“We fully support and endorse the South African national government’s broad-based black economic empowerment (BBBEE) strategy to redress the imbalances of the past. BBBEE is a key strategic objective at Chevron and we have implemented a strategic model for integrating our empowerment initiatives with our corporate culture and functional strategies.
“We aim to achieve an employment profile that reflects the demographics of our customer base. We place a strong emphasis on capacity building through proactive recruitment, development, coaching and internal promotions of people from designated groups.”
Chevron South Africa believes in using consultation and facilitation expertise to work with line-managers and ensure they have the necessary knowledge and tools required to allow them to select the most appropriate interventions required to close employee skill gaps.
As such, the management structure is split into business units along key business functions – Global Marketing, Global Lubricants, Global Refining and Global Supply and Trading, which are linked together by the Global Services Divisions (Finance, Public and Government Affairs, Human Resources, IT, Legal, Procurement and Auditing).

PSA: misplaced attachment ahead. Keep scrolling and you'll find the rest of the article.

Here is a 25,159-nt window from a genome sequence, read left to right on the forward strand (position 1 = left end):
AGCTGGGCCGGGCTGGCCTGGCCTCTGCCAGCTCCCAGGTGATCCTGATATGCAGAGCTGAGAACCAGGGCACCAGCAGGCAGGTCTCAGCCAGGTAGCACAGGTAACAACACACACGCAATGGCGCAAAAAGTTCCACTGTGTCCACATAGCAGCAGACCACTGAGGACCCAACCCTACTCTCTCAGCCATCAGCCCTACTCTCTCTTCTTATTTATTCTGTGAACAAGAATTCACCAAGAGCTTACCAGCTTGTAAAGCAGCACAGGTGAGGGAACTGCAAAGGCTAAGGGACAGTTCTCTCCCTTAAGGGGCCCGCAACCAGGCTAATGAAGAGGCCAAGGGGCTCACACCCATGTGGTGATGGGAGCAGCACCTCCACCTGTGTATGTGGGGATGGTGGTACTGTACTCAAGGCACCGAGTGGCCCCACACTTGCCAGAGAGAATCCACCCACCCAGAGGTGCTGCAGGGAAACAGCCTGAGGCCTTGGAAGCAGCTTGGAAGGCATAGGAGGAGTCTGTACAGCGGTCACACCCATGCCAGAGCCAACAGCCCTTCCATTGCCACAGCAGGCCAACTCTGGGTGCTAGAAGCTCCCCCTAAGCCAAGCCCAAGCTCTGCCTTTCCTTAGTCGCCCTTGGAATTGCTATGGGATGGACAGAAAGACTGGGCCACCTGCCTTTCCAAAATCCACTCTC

Chevron South Africa invests in people, partnerships and performance. The company’s social investment program in South Africa promotes sustained economic growth and focuses on three key areas: education, health and economic development.
Consistent investment has made Chevron is a major contributor to the region’s economic growth and its recent partnership with Fruit and Veg City (FVC) promises to bring nutrition and nourishment to the nation. Fruit and Veg City launched roughly 18 years ago with the aim of delivering fresh and healthy fruit and vegetables straight from the market.
With health promotion high on Chevron’s agenda, the two organisations have forged a partnership to create the Freshstop store across South Africa’s petrol station forecourts.
“We have also implemented wide-reaching social investment programmes, including a commitment of US$5-million to the Western Cape Provincial Health Department to fight HIV/AIDS, Tuberculosis and Malaria as part of Chevron’s commitment to the Global Fund,” adds Donohue.
“Our social investment program in South Africa promotes real and sustained economic growth. Our social investment spending in South Africa is focused in education and training; health and community developments.
“We support formal education, including preschool and basic adult education. Chevron South Africa encourages community development by promoting arts, culture, good health and community services and we have also provided disaster relief and general assistance to the needy,” he continues.